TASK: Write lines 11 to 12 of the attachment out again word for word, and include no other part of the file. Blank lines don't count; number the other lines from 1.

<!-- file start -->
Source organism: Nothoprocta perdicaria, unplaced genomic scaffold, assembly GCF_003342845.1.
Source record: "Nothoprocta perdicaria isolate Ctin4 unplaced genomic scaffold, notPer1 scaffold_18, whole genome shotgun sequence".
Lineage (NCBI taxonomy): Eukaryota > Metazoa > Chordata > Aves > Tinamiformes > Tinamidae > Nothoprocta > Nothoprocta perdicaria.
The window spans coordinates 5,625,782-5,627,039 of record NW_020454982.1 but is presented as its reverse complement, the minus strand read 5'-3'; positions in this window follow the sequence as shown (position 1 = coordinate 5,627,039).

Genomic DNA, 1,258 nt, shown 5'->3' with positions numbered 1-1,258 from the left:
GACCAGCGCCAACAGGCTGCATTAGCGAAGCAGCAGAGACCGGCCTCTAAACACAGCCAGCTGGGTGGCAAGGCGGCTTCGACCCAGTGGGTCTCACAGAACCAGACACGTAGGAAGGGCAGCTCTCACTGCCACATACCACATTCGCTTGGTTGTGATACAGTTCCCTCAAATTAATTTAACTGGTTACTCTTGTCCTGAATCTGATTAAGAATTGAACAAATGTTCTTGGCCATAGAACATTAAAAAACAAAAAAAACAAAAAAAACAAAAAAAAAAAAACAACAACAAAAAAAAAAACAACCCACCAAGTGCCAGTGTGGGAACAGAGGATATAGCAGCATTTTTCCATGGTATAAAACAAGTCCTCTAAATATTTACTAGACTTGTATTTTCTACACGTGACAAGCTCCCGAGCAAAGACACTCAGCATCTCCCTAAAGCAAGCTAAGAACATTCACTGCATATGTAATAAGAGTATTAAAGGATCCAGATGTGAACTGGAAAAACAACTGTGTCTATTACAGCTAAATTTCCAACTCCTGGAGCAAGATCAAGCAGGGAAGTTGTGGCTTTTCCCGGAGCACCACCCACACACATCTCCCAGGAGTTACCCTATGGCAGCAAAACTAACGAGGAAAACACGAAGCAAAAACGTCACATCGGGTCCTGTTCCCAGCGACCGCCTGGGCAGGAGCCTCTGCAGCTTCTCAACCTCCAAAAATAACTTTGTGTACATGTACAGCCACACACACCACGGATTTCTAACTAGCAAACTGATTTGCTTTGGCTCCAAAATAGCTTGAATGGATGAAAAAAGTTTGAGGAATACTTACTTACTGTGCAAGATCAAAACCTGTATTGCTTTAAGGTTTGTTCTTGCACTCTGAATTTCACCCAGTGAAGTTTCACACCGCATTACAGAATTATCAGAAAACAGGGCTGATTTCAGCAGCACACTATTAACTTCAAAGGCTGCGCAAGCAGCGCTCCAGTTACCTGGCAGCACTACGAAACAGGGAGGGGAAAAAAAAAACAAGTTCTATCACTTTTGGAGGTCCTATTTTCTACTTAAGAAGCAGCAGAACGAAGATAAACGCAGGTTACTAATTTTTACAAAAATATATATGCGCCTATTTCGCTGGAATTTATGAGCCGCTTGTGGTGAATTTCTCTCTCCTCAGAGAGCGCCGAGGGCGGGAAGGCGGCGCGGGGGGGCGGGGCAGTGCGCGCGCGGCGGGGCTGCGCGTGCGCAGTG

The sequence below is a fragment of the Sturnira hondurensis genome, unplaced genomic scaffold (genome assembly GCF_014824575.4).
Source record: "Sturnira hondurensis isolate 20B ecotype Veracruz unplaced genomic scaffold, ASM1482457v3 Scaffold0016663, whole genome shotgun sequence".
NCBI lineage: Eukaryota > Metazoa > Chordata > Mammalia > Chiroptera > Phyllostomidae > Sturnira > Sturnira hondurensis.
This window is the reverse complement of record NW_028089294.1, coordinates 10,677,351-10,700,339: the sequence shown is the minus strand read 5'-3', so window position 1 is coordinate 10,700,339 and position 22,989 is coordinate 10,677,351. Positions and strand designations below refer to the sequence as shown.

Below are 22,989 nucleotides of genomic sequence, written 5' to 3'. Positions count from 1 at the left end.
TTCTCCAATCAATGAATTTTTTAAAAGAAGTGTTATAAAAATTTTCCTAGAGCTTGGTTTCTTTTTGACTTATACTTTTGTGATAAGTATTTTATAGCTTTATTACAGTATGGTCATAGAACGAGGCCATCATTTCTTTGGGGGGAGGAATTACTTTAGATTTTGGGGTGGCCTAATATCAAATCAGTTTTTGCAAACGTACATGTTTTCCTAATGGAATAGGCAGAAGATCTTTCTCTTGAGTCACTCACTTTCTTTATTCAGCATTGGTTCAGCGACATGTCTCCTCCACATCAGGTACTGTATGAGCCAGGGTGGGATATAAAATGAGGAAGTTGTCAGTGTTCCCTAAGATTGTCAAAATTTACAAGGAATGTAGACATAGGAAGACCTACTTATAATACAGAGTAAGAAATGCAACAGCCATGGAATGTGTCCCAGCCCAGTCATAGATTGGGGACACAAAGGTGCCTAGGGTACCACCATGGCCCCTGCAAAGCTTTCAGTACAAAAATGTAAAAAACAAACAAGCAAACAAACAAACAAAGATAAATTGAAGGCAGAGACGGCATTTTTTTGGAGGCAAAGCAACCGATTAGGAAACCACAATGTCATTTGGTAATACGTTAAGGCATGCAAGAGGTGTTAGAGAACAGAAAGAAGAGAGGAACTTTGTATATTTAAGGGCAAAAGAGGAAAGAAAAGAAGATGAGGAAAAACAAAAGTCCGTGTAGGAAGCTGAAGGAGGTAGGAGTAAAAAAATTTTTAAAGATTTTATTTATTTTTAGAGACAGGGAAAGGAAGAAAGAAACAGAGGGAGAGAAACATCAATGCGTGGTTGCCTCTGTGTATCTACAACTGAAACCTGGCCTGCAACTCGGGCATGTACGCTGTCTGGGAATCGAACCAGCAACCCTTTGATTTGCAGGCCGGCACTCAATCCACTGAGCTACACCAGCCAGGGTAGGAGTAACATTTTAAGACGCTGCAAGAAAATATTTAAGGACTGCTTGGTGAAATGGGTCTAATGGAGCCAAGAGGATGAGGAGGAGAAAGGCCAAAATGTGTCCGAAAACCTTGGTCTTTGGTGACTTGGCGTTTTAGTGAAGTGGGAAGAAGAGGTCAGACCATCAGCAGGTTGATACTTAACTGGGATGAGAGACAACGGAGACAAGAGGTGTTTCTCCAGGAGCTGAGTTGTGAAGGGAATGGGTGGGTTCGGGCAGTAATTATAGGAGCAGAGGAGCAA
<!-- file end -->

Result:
Below are 22,989 nucleotides of genomic sequence, written 5' to 3'. Positions count from 1 at the left end.
TTCTCCAATCAATGAATTTTTTAAAAGAAGTGTTATAAAAATTTTCCTAGAGCTTGGTTTCTTTTTGACTTATACTTTTGTGATAAGTATTTTATAGCTTTATTACAGTATGGTCATAGAACGAGGCCATCATTTCTTTGGGGGGAGGAATTACTTTAGATTTTGGGGTGGCCTAATATCAAATCAGTTTTTGCAAACGTACATGTTTTCCTAATGGAATAGGCAGAAGATCTTTCTCTTGAGTCACTCACTTTCTTTATTCAGCATTGGTTCAGCGACATGTCTCCTCCACATCAGGTACTGTATGAGCCAGGGTGGGATATAAAATGAGGAAGTTGTCAGTGTTCCCTAAGATTGTCAAAATTTACAAGGAATGTAGACATAGGAAGACCTACTTATAATACAGAGTAAGAAATGCAACAGCCATGGAATGTGTCCCAGCCCAGTCATAGATTGGGGACACAAAGGTGCCTAGGGTACCACCATGGCCCCTGCAAAGCTTTCAGTACAAAAATGTAAAAAACAAACAAGCAAACAAACAAACAAAGATAAATTGAAGGCAGAGACGGCATTTTTTTGGAGGCAAAGCAACCGATTAGGAAACCACAATGTCATTTGGTAATACGTTAAGGCATGCAAGAGGTGTTAGAGAACAGAAAGAAGAGAGGAACTTTGTATATTTAAGGGCAAAAGAGGAAAGAAAAGAAGATGAGGAAAAACAAAAGTCCGTGTAGGAAGCTGAAGGAGGTAGGAGTAAAAAAATTTTTAAAGATTTTATTTATTTTTAGAGACAGGGAAAGGAAGAAAGAAACAGAGGGAGAGAAACATCAATGCGTGGTTGCCTCTGTGTATCTACAACTGAAACCTGGCCTGCAACTCGGGCATGTACGCTGTCTGGGAATCGAACCAGCAACCCTTTGATTTGCAGGCCGGCACTCAATCCACTGAGCTACACCAGCCAGGGTAGGAGTAACATTTTAAGACGCTGCAAGAAAATATTTAAGGACTGCTTGGTGAAATGGGTCTAATGGAGCCAAGAGGATGAGGAGGAGAAAGGCCAAAATGTGTCCGAAAACCTTGGTCTTTGGTGACTTGGCGTTTTAGTGAAGTGGGAAGAAGAGGTCAGACCATCAGCAGGTTGATACTTAACTGGGATGAGAGACAACGGAGACAAGAGGTGTTTCTCCAGGAGCTGAGTTGTGAAGGGAATGGGTGGGTTCGGGCAGTAATTATAGGAGCAGAGGAGCAA